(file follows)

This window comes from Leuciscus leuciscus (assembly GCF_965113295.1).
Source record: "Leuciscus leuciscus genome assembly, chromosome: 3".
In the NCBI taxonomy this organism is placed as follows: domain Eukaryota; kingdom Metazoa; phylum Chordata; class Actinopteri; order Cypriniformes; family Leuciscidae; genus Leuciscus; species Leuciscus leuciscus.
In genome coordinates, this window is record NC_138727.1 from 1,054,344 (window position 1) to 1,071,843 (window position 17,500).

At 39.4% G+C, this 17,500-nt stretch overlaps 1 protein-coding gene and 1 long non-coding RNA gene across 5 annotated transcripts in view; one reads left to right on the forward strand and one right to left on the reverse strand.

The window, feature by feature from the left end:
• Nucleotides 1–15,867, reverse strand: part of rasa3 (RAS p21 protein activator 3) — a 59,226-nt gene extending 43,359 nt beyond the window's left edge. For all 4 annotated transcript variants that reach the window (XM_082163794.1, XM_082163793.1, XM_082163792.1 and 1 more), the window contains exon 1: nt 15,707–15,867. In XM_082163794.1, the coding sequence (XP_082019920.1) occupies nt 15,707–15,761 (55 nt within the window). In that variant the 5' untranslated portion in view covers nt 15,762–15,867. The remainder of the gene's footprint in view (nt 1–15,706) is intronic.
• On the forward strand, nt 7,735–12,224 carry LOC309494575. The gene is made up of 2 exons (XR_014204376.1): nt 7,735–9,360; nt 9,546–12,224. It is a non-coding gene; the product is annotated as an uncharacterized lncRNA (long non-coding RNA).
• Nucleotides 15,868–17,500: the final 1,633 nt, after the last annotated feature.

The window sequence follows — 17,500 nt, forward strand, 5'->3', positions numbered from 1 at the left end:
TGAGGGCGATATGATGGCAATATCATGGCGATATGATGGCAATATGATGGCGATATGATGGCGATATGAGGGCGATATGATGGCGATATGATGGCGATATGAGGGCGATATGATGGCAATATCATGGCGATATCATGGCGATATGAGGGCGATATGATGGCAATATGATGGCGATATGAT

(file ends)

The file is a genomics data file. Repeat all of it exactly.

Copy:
This window comes from Leuciscus leuciscus (assembly GCF_965113295.1).
Source record: "Leuciscus leuciscus genome assembly, chromosome: 3".
In the NCBI taxonomy this organism is placed as follows: domain Eukaryota; kingdom Metazoa; phylum Chordata; class Actinopteri; order Cypriniformes; family Leuciscidae; genus Leuciscus; species Leuciscus leuciscus.
In genome coordinates, this window is record NC_138727.1 from 1,054,344 (window position 1) to 1,071,843 (window position 17,500).

At 39.4% G+C, this 17,500-nt stretch overlaps 1 protein-coding gene and 1 long non-coding RNA gene across 5 annotated transcripts in view; one reads left to right on the forward strand and one right to left on the reverse strand.

The window, feature by feature from the left end:
• Nucleotides 1–15,867, reverse strand: part of rasa3 (RAS p21 protein activator 3) — a 59,226-nt gene extending 43,359 nt beyond the window's left edge. For all 4 annotated transcript variants that reach the window (XM_082163794.1, XM_082163793.1, XM_082163792.1 and 1 more), the window contains exon 1: nt 15,707–15,867. In XM_082163794.1, the coding sequence (XP_082019920.1) occupies nt 15,707–15,761 (55 nt within the window). In that variant the 5' untranslated portion in view covers nt 15,762–15,867. The remainder of the gene's footprint in view (nt 1–15,706) is intronic.
• On the forward strand, nt 7,735–12,224 carry LOC309494575. The gene is made up of 2 exons (XR_014204376.1): nt 7,735–9,360; nt 9,546–12,224. It is a non-coding gene; the product is annotated as an uncharacterized lncRNA (long non-coding RNA).
• Nucleotides 15,868–17,500: the final 1,633 nt, after the last annotated feature.

The window sequence follows — 17,500 nt, forward strand, 5'->3', positions numbered from 1 at the left end:
TGAGGGCGATATGATGGCAATATCATGGCGATATGATGGCAATATGATGGCGATATGATGGCGATATGAGGGCGATATGATGGCGATATGATGGCGATATGAGGGCGATATGATGGCAATATCATGGCGATATCATGGCGATATGAGGGCGATATGATGGCAATATGATGGCGATATGAT